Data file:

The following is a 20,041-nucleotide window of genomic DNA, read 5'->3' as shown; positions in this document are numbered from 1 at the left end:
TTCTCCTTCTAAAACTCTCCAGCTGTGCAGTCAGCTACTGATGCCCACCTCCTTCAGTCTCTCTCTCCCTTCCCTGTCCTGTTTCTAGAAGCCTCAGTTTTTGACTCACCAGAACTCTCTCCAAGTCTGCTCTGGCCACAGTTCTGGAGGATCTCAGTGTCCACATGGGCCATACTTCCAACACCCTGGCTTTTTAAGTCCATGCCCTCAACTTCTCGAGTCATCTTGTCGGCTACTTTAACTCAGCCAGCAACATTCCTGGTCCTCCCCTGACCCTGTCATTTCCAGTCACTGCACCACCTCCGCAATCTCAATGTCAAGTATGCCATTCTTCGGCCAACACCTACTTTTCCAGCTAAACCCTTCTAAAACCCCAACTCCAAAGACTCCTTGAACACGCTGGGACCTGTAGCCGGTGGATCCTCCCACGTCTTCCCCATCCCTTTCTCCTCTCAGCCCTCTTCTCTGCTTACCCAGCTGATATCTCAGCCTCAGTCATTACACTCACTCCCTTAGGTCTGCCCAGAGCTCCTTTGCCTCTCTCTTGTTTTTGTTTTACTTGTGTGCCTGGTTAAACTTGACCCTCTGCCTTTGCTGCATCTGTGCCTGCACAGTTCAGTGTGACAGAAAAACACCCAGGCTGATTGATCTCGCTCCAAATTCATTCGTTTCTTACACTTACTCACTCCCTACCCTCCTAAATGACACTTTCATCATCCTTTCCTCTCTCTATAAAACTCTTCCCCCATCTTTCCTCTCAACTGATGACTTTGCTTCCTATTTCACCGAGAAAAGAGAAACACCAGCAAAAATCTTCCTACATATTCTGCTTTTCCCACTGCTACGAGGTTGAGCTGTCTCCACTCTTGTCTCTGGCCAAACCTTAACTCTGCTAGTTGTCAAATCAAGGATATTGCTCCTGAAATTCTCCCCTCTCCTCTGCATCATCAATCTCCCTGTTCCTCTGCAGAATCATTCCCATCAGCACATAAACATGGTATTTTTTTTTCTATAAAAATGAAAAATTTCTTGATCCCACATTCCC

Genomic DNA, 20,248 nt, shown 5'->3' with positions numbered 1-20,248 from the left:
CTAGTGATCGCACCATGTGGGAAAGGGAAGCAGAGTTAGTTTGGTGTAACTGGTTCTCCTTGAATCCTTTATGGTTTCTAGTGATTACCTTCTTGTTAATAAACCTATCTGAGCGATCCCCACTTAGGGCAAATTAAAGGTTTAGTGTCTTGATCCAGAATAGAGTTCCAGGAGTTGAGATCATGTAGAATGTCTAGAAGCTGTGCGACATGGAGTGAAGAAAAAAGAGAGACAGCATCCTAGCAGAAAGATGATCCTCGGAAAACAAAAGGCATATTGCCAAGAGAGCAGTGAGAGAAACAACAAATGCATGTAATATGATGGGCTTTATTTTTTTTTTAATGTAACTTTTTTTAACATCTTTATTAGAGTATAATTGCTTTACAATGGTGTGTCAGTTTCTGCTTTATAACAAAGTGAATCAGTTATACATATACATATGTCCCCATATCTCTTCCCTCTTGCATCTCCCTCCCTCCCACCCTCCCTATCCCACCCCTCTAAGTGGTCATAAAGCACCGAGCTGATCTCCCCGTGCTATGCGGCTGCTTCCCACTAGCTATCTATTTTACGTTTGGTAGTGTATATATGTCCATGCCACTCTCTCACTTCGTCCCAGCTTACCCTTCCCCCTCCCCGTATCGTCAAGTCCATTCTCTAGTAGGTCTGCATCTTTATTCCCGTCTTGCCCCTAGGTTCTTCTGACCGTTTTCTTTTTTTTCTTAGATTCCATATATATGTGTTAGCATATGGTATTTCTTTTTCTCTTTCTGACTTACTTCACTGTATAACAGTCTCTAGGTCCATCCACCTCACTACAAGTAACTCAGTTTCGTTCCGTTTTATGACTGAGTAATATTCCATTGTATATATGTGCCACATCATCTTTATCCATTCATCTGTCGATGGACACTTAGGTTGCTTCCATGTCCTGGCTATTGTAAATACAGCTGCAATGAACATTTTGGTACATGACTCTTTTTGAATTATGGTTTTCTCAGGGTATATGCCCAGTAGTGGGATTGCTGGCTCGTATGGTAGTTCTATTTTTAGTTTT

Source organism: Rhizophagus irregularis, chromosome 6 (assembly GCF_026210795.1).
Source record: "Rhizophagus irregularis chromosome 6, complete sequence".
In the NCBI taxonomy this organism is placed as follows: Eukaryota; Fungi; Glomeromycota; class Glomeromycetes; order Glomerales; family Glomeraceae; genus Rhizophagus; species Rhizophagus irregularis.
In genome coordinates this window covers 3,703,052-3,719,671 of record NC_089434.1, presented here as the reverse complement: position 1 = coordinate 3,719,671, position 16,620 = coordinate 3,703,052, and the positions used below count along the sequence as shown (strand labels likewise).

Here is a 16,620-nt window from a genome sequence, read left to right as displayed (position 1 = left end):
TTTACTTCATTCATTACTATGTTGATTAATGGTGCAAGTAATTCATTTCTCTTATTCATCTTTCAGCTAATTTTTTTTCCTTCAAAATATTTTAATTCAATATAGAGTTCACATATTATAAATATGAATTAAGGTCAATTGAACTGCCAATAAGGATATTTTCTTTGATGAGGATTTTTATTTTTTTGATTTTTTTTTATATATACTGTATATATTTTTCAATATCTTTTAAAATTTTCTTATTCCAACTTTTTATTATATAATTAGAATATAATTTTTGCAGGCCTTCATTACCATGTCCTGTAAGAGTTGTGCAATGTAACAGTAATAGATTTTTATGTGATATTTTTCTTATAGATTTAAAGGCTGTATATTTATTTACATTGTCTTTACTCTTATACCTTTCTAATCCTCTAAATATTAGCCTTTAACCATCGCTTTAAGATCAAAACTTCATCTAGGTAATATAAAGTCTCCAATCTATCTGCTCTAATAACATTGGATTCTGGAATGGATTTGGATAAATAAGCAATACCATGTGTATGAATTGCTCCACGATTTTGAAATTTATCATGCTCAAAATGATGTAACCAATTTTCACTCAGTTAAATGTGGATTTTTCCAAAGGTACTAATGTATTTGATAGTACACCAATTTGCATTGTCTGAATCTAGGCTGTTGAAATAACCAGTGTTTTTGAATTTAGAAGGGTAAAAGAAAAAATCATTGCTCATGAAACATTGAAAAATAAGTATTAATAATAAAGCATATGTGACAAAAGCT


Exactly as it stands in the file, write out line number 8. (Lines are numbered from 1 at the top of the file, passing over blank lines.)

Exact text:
In genome coordinates this window covers 3,703,052-3,719,671 of record NC_089434.1, presented here as the reverse complement: position 1 = coordinate 3,719,671, position 16,620 = coordinate 3,703,052, and the positions used below count along the sequence as shown (strand labels likewise).